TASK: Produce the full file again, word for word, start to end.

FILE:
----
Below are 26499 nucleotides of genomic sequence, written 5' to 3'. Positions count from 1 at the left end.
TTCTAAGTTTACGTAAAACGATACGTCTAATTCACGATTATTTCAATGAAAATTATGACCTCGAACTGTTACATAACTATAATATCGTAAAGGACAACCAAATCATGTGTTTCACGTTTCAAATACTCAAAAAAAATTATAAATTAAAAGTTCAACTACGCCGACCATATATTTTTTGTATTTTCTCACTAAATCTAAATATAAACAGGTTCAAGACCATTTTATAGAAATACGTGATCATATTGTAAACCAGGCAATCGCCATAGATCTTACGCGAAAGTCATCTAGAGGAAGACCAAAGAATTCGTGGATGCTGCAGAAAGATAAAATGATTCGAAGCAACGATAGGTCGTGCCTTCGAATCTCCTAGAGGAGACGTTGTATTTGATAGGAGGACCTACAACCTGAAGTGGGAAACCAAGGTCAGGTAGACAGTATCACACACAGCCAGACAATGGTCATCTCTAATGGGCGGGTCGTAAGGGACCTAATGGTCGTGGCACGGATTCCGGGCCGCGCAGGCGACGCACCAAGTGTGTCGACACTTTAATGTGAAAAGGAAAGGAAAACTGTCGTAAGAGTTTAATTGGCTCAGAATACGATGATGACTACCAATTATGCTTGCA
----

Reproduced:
Below are 26499 nucleotides of genomic sequence, written 5' to 3'. Positions count from 1 at the left end.
TTCTAAGTTTACGTAAAACGATACGTCTAATTCACGATTATTTCAATGAAAATTATGACCTCGAACTGTTACATAACTATAATATCGTAAAGGACAACCAAATCATGTGTTTCACGTTTCAAATACTCAAAAAAAATTATAAATTAAAAGTTCAACTACGCCGACCATATATTTTTTGTATTTTCTCACTAAATCTAAATATAAACAGGTTCAAGACCATTTTATAGAAATACGTGATCATATTGTAAACCAGGCAATCGCCATAGATCTTACGCGAAAGTCATCTAGAGGAAGACCAAAGAATTCGTGGATGCTGCAGAAAGATAAAATGATTCGAAGCAACGATAGGTCGTGCCTTCGAATCTCCTAGAGGAGACGTTGTATTTGATAGGAGGACCTACAACCTGAAGTGGGAAACCAAGGTCAGGTAGACAGTATCACACACAGCCAGACAATGGTCATCTCTAATGGGCGGGTCGTAAGGGACCTAATGGTCGTGGCACGGATTCCGGGCCGCGCAGGCGACGCACCAAGTGTGTCGACACTTTAATGTGAAAAGGAAAGGAAAACTGTCGTAAGAGTTTAATTGGCTCAGAATACGATGATGACTACCAATTATGCTTGCA